But I also wonder if every part of that original thought deserves rebuke. Because of our call as Christians to defend and to serve and to help and to bless others because of how we (only by grace!) have been blessed, then, yes, there IS a sense deep down that I desire — out of my relationship with Him — the ability to provide a home for a child in this world who does, in fact, need a forever family (a child that Jesus loves more than I do). All the while fully knowing that I will be blessed even more by the privilege of being their [imperfect] parent. I don’t think there is anything to apologize or be ashamed of in that? It should not for one second be the reason we adopt, but I can’t put myself so high as to say how dare you assume I would actually want to be a refuge and a provider of hope — when that isn’t that in the DNA of a follower of Christ? And so instead of scoffing at the reference of having any desire to “take up the cause of the fatherless,” I hope I can humbly say this: that I don’t understand why God would choose me, but simply as a branch on the Vine, I pray that He will be the source for us both to know Him more and to produce the fruit of love in this world through being a family for EACH OTHER. Yes, this is a child who needs it, but that doesn’t mean I don’t realize I’m broken, too.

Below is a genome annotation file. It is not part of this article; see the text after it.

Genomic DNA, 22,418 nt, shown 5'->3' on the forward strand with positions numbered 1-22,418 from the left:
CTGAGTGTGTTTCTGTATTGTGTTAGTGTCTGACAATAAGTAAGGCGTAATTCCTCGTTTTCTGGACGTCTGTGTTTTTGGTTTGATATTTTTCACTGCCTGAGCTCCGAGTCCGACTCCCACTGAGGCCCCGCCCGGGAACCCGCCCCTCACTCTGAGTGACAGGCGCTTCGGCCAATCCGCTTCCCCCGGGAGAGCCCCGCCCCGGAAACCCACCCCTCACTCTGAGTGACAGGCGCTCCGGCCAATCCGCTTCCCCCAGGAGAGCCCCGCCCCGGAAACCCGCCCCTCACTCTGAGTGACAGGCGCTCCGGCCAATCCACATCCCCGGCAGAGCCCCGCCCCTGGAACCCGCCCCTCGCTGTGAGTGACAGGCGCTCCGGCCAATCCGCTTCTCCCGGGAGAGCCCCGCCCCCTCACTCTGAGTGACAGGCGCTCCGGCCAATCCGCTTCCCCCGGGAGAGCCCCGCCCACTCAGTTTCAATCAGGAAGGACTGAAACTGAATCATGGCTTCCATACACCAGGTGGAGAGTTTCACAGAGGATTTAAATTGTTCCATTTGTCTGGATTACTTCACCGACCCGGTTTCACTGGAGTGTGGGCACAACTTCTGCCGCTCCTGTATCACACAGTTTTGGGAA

I could be totally wrong on all of the above, and you are so right, adoption veteran: I have not been there yet. I respect you and I admire you, but above all else, I am WATCHING you right now to show me what this should look like. Part of what I’m observing from this side of the fence is somewhat of a lack of grace that looks an awful lot like entitlement, adoption community: and to THAT I shudder. Because from somewhere else within I hear a different and subtle whisper in the journey I am embarking upon, and it says, “This is good — but you are not OWED anything for it.”
We will all have our opinions and our foot-in-mouth moments. I don’t expect not to fall victim to climbing aboard my own soapbox — especially with a self-appointed platform like a blog — pre or post adoption! But I hope to remember that in no way do I assume or expect anyone “outside” the “adoption community” to fully get it and always say the right things or understand why some things are (and should be) a big deal. So, education, yes. Keep it coming! But, please, not in a smug way. We were all once ignorant and unexposed. Let’s help others develop a good and right perspective, with encouragement and understanding. Let us not forget that our witness as a result is in direct proportion to the level of resentfulness or grace to which we respond.
I guess what I’m trying to say is…
As much as I want to parent with grace, I want to help represent the adoption community with grace.
Hold me accountable?